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REPORT: US Told Syrian Rebels To Kill Islamic Radicals Before Fighting Assad

Michael Kelley
nusra syria

REUTERS/Khalil Ashawi

About six months ago, U.S. intelligence officers in Jordan told Syrian rebel commanders that the opposition should fight radical rebel group Jabhat al Nusra before fighting Syria's army, a commander present at the meeting told Phil Sands of The National.

"We'd prefer you fight al Nusra now, and then fight Assad's army," The Syrian commander said he was told. " You should kill these Nusra people. We'll do it if you don't. "

America has not acknowledged such an action or commented on the report, but the notion is plausible.

The U.S. has officially provided non-lethal aid and humanitarian assistance to rebels, while  expressing reluctance  about greater military entanglements in the 26-month-old conflict.

Unofficially, the CIA is reportedly working with elite counterterrorism units in Iraq, funneling U.S.-made weapons to Syrian rebels from southern Turkey, feeding intelligence to moderate rebels, training rebels  in Jordan to safeguard chemical weapons and potentially to establish  a  buffer zone along Syria’s southern border ,  and scoping out targets for potential drone strikes inside Syria.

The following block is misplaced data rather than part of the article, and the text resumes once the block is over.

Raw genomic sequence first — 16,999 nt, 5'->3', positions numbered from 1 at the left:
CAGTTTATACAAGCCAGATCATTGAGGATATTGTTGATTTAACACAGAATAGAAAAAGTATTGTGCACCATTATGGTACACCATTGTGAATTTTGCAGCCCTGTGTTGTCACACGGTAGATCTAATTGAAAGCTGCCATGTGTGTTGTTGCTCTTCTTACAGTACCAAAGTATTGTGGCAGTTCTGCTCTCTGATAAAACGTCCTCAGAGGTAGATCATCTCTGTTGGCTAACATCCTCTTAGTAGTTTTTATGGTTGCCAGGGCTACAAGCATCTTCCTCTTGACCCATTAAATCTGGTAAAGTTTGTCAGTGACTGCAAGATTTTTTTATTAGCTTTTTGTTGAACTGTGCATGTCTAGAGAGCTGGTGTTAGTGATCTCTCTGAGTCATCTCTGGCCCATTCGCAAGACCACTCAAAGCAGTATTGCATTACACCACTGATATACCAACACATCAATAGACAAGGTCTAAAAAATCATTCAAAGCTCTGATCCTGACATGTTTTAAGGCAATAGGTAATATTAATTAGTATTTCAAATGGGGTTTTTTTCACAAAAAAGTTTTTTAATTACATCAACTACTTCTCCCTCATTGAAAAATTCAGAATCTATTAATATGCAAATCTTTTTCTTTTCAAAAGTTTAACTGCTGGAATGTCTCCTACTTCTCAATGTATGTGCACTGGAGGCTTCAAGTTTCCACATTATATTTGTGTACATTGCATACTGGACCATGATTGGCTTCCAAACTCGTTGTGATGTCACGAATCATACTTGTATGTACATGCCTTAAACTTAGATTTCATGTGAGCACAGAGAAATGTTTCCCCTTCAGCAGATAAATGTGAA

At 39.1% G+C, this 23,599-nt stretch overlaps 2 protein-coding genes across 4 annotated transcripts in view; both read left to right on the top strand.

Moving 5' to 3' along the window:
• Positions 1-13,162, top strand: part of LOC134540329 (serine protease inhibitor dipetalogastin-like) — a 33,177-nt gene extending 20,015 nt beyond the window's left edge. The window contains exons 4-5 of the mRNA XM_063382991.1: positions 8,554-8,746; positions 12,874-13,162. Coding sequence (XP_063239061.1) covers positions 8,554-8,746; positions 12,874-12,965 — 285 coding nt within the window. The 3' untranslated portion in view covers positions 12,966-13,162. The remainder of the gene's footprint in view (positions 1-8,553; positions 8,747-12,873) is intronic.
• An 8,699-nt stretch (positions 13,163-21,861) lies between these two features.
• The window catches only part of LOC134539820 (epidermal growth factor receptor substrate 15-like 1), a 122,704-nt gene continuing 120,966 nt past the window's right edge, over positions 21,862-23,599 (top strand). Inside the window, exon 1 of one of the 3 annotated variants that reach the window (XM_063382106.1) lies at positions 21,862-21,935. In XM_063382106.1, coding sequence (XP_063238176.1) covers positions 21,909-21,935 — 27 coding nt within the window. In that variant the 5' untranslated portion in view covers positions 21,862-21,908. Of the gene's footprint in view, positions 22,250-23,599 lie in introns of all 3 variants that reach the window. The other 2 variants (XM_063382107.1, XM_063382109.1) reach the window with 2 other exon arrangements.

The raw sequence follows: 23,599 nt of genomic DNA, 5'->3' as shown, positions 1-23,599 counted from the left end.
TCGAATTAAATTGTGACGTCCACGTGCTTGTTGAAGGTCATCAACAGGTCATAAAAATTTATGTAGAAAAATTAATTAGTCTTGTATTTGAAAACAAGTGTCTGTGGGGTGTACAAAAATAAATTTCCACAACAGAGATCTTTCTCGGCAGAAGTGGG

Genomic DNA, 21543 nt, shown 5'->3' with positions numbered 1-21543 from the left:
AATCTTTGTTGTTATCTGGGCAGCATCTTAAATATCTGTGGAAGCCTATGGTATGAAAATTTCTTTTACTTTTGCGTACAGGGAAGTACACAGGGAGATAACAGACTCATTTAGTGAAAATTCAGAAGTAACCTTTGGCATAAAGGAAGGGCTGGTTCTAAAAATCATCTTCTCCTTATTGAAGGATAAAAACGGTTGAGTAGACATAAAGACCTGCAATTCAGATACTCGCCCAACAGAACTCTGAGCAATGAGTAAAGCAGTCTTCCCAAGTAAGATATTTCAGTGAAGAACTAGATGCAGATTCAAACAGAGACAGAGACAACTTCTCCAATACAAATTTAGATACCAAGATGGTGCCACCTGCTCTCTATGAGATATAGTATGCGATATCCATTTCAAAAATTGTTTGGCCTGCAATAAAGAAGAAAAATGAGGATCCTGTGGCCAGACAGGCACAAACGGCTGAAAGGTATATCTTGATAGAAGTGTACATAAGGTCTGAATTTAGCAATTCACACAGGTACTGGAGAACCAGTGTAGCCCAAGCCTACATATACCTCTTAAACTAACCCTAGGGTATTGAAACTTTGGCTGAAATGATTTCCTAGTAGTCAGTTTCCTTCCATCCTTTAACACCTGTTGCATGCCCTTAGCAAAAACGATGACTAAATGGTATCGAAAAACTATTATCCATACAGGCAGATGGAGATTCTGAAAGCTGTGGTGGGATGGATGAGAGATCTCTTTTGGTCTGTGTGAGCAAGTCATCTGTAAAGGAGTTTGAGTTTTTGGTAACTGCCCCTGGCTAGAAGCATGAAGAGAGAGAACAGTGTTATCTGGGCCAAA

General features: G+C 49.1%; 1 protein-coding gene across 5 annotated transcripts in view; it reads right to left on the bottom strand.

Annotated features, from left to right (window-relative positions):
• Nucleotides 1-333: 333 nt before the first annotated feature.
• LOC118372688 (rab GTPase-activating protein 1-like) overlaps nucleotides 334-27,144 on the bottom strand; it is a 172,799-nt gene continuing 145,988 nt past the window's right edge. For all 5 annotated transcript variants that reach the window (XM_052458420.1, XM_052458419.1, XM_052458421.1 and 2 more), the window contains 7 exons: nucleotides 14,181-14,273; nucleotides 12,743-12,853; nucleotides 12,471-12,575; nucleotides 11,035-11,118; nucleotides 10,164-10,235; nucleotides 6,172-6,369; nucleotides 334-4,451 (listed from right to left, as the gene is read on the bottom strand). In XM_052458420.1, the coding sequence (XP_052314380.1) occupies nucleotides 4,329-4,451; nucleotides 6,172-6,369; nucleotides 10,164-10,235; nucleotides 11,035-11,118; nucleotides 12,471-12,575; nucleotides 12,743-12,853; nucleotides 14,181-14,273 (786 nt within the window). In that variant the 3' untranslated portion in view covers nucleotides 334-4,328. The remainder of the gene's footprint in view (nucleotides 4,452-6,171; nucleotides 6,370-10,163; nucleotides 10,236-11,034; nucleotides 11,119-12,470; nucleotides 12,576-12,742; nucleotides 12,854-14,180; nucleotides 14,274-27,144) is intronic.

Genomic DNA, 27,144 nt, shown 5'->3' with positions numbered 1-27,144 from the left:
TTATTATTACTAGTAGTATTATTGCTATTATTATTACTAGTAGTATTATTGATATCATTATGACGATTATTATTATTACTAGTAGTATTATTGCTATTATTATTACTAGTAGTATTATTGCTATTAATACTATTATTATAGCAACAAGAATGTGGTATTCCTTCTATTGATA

West powers have been wary of providing sophisticated weapons out of fear that  Nusra , which has  pledged allegiance to al Qaeda , could  get a hold of them .

“The last thing anyone wants to see is al-Qaeda gaining a foothold in southern Syria next to Israel," an unnamed U.S. diplomat in Jordan told The Washington Post. "That is a doomsday scenario.”

According to the Syrian commander who spoke to Sands, six months ago the U.S. intelligence officer said America "can train 30 of your fighters a month, and we want you to fight Al Nusra."

The glaring problem with that idea, if true, is that members of the poorly-equipped and fractured Free Syrian Army (FSA)  continue to defect to Nusra — which has long been the opposition's most effective , most organized , and best-equipped fighters.

"Fighters are heading to al-Nusra because of its Islamic doctrine, sincerity, good funding and advanced weapons," FSA fighter Abu Islam told The Guardian.

Another obvious problem with rebel infighting is that Syrian President Bashar al-Assad has regained the upper hand in the war with a blistering counteroffensive.

Lastly, if the FSA turns on Nusra, they are  playing into Assad's hand .

This week Moaz Al Khatib, the respected moderate Sunni cleric who stepped down as Syrian National Council president last month, advocated reaching out to Islamic hardliners to strengthen the fight against Assad's regime.

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